U.S. Mixed Relay Hamburg ’16 Gold
The Mixed Relay — set to debut as an Olympic event at the Tokyo 2021 Olympic Games — has added a new layer of excitement to triathlon globally. Now a fixture in the ITU World Triathlon Series, the Mixed Relay World Championship started in 2009.
It was 2016 when the U.S. won its first world title in the four-person relay event, as Gwen Jorgensen, Ben Kanute, Kirsten Kasper and Joe Maloy led Team USA to an impressive victory in Hamburg, Germany.
'79 Sports Illustrated Article
In the early years of the sport, the national media coverage of triathlon was crucial in bringing the swim, bike, run event to the attention of so many around the world.
Barry McDermott’s article in Sports Illustrated on the ’79 Hawaii IRONMAN event left readers amazed at the idea of anybody daring enough to swim 2.4 miles, bike 112 miles and run 26.2 miles. For others, it sparked the idea to chase a new challenge.
Lyn Lemaire: First Female IRONMAN in ‘79
That ’79 race in Kona was significant for a lot of reasons. It was the second year of the event, it received important national exposure and Lyn Lemaire became the first woman to conquer the grueling course. Her feat paved the way for generations of incredible female triathletes around the world.
Rick and Dick Hoyt Transcend Sport
It’s not one singular moment, but so many in which the Hoyt father-son pairing has inspired people all over the world. In 1977, Rick Hoyt, who was born with cerebral palsy, asked his father if they could enter a running race to benefit a friend who had become paralyzed. Dick said yes, and the rest is history.
The push-assist duo has now competed in over 1,000 endurance events around the world. In January 2020, the two were inducted into the USA Triathlon Hall of Fame.
NCAA Emerging Sport Status
In January of 2014, the NCAA overwhelmingly approved triathlon as the next Emerging Sport for Women for NCAA Division I, Division II and Division III institutions. To reach full-fledged NCAA status, the sport will need to be added as a varsity program at 40 schools by the year 2024.
As of June 2020, triathlon is well on its way — with 36 schools creating a program and just four more to go to earn the official title of an NCAA women’s collegiate sport.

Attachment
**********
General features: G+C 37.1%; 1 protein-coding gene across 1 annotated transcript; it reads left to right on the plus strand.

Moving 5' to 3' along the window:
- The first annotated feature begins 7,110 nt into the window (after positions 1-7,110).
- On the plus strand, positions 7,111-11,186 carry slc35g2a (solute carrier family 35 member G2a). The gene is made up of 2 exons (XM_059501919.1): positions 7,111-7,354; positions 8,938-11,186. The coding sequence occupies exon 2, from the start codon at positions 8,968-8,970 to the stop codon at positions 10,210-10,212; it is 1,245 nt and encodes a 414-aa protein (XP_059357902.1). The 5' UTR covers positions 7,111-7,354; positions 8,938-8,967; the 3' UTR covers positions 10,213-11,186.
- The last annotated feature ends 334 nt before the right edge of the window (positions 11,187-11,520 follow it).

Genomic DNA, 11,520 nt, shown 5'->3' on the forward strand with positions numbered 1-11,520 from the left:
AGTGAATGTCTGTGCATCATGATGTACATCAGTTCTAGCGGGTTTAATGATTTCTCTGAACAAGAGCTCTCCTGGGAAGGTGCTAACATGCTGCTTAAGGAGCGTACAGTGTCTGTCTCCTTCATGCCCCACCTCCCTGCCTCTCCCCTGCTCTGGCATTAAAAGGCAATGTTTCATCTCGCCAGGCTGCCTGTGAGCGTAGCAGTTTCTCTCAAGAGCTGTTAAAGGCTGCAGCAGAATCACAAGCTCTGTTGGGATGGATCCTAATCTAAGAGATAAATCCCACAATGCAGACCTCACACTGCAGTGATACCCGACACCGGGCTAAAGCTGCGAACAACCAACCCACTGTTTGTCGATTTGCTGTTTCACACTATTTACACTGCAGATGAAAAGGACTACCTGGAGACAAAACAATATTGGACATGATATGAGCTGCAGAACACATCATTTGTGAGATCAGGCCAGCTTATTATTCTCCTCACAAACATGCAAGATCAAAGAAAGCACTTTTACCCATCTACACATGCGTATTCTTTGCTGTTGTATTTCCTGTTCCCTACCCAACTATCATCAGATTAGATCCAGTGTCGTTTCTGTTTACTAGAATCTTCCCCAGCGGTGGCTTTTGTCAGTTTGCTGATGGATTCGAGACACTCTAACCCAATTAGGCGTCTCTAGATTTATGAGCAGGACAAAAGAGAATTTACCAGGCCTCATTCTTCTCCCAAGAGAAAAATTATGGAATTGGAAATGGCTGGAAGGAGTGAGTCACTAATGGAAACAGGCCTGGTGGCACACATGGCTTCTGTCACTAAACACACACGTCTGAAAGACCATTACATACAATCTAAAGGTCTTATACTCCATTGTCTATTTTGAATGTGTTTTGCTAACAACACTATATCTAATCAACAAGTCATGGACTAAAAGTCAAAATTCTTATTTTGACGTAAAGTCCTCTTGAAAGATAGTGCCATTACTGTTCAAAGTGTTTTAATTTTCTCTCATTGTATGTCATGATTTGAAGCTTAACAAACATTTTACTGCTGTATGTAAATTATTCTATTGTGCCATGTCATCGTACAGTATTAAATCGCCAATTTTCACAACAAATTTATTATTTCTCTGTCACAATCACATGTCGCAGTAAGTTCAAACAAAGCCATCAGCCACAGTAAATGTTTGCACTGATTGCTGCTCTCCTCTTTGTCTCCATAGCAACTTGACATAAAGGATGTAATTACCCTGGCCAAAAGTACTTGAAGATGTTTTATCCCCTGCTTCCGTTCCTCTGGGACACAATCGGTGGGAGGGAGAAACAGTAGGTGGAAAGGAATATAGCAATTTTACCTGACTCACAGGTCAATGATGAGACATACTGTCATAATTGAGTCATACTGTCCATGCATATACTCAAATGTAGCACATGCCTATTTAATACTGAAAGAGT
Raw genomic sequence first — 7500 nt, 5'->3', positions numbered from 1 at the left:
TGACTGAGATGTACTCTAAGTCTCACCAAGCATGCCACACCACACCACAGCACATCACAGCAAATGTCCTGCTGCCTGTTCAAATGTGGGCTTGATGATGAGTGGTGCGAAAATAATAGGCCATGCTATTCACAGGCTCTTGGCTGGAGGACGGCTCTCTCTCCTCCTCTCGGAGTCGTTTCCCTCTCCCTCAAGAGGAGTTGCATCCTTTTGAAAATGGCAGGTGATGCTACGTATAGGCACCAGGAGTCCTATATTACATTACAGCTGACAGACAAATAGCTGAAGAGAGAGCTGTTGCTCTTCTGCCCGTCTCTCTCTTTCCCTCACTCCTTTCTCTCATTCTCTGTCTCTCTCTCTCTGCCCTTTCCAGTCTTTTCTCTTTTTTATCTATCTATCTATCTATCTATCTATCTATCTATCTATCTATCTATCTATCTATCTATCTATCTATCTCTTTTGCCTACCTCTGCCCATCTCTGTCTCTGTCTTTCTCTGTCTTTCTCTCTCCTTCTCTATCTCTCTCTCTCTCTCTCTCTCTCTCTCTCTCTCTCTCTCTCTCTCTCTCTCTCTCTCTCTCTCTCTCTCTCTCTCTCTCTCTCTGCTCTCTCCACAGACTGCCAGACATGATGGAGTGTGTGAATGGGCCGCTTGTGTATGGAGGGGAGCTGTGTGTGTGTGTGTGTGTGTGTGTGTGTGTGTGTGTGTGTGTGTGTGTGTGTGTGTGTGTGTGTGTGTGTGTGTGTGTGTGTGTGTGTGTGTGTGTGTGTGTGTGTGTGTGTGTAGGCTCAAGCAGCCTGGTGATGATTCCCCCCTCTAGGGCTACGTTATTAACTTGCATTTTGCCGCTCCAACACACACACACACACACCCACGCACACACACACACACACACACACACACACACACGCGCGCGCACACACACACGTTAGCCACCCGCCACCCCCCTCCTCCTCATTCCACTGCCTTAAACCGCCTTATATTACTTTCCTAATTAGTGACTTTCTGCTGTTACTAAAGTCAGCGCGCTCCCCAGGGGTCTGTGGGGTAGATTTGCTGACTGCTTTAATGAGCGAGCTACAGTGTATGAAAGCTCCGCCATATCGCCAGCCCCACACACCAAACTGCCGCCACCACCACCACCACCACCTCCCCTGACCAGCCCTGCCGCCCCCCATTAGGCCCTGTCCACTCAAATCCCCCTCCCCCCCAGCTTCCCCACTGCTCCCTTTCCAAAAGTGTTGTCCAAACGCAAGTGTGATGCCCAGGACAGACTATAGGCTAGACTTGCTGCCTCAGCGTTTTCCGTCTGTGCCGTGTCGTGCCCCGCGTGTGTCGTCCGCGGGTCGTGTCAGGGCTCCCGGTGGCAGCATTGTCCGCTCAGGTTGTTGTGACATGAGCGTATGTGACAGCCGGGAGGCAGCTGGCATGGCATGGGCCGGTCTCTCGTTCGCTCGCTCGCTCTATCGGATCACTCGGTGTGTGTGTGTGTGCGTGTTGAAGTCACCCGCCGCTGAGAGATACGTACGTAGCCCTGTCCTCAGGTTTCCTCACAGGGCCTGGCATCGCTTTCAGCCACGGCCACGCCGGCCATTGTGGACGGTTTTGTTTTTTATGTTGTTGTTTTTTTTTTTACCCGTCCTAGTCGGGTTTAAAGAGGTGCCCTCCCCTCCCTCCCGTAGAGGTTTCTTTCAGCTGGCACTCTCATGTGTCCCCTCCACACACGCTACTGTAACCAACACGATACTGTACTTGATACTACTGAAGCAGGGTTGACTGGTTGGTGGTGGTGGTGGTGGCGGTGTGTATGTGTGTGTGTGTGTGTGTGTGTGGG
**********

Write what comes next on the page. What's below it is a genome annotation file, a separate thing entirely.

Women’s Collegiate Nationals
After becoming an Emerging Sport for Women, women’s collegiate triathlon held its first official National Championships in November of 2015 in Clermont, Florida. Arizona State University, Queens University of Charlotte and North Central College each won national titles in their respective divisions at the inaugural event.
Max Fennell First Black Pro
Max Fennell is an entrepreneur, a former soccer player, a TV Game Show star and a professional triathlete — earning his pro card in 2014 to become the first African-American pro triathlete in history.
That milestone is something Fennell takes immense pride in, using his platform to help black youth be introduced to the sport.
Triathlon Added to Paralympics
Before its debut at the Games in 2016, word became official in 2010 that paratriathlon would be added to the Paralympic slate. It was a monumental step in helping paratriathletes compete on the world’s biggest stage.
Team USA has won four Paralympic medals, with more surely to come in Tokyo 2021 and the years ahead.
Danskin Women’s Series
The Danskin Women’s Triathlon Series had a huge impact on the rise of women in the sport as the largest and longest running women’s triathlon series in the world. Founded in 1990, the series provided a supportive, empowering environment for female triathletes everywhere to compete and fall in love with the sport.
Hampton University Becomes First HBCU
As one of the now 36 schools around the country to add women’s triathlon as a varsity sport, Hampton University became the first Historically Black College and University to do so in October of 2018.
Age Group Legends
Age Group triathletes are the lifeblood of the sport, and so many over the years have shown that triathlon is a sport for life. This moment is a celebration of all the triathletes who have broken barriers and raced into their 80s and beyond, from Sister Madonna Buder (The “Iron Nun”), to Lewis Hollander, Wayne Fong, Molly Hayes, and so many more.